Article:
15K rare diseases detected in 10 years

 The Centre for Human Genetics (CHG) set up by the State government has witnessed 15,000 cases of rare diseases in the past 10 years, so far in Bengaluru.

Sugirthana K, an eight-year-old girl is one of the few who is afflicted by a rare disease called Rett Syndrome (RTT), a genetic postnatal neurological disorder of the grey matter of the brain.

Her mother, Sangamithirai K, a resident of RT Nagar, said that her daughter was normal when she was born. However, on noticing absence of physical developments when Sugirthana was ten months, her mother took her to hospital for tests.

“Her electroencephalogram (EEG) tests that records electrical activity of the brain were abnormal and she was administered medicines. My daughter started to have bouts of epilepsy. Her condition worsened when she was of five years and we took her to a  neurologist who later confirmed that she had RTT,” her mother said.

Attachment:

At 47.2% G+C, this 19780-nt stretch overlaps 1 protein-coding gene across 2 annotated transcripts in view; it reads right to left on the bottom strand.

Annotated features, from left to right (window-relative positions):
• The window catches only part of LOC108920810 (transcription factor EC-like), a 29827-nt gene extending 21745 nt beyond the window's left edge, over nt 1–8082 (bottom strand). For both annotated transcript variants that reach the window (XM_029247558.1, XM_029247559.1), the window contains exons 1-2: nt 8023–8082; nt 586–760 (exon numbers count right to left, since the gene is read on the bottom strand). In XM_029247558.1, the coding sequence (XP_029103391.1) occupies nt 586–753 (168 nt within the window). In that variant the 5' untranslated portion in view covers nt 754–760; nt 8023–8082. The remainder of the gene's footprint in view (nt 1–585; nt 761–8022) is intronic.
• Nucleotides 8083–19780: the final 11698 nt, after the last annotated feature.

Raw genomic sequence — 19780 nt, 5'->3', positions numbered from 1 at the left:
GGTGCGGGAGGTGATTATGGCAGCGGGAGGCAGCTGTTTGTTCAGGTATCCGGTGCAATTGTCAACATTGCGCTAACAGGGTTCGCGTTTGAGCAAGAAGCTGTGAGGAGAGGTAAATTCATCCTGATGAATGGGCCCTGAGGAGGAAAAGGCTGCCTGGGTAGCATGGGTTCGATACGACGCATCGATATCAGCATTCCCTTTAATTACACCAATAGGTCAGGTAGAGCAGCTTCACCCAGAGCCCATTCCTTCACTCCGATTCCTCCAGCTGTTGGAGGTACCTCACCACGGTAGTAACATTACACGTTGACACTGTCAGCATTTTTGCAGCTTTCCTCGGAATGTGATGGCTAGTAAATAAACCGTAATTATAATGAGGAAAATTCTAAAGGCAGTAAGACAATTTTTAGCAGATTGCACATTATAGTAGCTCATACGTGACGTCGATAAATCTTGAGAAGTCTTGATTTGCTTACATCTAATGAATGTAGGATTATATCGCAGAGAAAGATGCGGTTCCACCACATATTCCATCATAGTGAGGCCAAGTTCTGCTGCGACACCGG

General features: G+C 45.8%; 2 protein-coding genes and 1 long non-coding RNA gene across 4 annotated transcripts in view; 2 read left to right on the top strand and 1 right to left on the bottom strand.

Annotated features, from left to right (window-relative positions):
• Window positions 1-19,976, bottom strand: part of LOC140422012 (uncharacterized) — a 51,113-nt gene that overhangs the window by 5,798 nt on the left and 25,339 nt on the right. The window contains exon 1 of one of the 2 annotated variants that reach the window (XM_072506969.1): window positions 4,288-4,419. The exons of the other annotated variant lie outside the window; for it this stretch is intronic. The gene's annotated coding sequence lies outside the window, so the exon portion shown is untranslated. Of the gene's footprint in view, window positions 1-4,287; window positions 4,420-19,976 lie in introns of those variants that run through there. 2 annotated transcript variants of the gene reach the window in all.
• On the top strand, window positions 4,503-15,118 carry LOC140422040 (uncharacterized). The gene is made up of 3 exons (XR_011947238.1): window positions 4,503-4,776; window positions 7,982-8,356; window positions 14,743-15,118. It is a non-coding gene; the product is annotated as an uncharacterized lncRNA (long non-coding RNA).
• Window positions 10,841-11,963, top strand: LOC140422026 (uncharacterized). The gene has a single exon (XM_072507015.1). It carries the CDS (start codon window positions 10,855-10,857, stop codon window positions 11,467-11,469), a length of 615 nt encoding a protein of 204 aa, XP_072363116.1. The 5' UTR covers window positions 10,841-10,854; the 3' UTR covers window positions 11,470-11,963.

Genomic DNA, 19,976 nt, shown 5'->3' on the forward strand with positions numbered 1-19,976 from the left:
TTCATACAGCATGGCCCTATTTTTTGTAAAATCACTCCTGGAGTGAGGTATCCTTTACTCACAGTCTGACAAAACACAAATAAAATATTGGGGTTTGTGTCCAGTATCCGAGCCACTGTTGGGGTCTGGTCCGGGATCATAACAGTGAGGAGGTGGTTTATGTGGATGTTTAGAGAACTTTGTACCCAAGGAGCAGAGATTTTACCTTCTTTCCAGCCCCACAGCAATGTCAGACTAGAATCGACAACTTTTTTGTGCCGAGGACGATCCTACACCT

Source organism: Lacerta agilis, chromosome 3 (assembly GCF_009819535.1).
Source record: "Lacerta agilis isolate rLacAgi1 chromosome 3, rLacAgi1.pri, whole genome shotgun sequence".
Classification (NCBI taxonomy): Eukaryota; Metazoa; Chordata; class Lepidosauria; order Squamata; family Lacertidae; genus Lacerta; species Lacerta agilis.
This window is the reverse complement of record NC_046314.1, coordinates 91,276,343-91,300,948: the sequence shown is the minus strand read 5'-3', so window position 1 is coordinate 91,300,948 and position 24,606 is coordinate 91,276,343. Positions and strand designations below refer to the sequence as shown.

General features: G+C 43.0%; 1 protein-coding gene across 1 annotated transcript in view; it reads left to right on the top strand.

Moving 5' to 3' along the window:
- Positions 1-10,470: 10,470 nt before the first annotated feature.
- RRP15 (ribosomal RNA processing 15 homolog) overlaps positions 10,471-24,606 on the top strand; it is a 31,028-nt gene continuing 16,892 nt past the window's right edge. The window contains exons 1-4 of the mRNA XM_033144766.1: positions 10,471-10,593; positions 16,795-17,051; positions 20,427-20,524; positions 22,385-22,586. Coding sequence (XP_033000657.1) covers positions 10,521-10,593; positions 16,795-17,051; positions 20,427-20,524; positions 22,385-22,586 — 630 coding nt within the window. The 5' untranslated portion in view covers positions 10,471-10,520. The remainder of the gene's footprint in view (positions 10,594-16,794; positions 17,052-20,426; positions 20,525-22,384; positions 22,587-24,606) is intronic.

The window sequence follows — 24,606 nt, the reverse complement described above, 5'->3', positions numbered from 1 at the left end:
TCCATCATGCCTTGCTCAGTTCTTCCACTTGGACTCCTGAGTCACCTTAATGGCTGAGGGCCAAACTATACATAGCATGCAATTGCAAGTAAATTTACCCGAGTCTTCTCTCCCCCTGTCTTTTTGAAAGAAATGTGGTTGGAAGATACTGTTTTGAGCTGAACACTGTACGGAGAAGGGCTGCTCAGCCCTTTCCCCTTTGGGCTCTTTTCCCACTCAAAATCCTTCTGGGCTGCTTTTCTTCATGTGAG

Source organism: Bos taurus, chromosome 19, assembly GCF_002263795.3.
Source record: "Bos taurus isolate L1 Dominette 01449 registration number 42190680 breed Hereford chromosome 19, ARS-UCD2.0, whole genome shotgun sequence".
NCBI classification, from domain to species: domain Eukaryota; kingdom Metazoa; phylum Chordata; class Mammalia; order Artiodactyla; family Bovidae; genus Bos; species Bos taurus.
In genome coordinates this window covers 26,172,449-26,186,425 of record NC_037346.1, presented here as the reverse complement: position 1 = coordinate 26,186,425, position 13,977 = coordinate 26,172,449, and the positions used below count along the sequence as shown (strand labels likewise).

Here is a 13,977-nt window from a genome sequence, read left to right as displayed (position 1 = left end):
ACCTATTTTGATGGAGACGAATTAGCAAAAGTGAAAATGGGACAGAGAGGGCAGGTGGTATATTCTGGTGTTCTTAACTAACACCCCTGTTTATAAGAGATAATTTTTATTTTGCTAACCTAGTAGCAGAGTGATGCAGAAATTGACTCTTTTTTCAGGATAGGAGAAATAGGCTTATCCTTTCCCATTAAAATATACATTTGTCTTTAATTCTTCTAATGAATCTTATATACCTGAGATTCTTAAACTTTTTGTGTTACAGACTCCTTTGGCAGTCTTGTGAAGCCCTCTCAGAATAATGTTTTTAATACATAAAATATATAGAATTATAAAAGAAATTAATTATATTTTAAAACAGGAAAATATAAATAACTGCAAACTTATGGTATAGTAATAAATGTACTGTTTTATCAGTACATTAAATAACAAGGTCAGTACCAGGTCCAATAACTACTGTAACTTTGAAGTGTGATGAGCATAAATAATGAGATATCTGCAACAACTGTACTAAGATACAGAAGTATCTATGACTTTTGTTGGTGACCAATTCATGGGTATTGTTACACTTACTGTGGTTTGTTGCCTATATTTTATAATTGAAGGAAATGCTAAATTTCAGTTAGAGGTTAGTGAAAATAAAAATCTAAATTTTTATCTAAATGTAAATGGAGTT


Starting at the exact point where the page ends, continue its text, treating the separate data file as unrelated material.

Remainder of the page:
She added that had she knew about the disease, it could have been diagnosed earlier the bouts of epilepsy could have been controlled.

Sugirthana is attending special classes from Tamahar School at Malleswaram where she is taught self-care, physical activities, art, music, feeding techniques among others.

According to Organization for Rare Disease India (ORDI), a non-governmental organisation for people affected with rare chromosomal diseases, there are about 7,000 documented rare diseases across the globe. 

Clinical genetics consultant at CHG, Dr Meenakshi Bhatt, said that 80 per cent of rare diseases are genetic and there is no cure for diseases as the research is still going on.

 “Diagnosing early is very important. Educating family and awareness programmes is the need of the hour. RTT affects one in 50,000 children, particularly girls,” she said.


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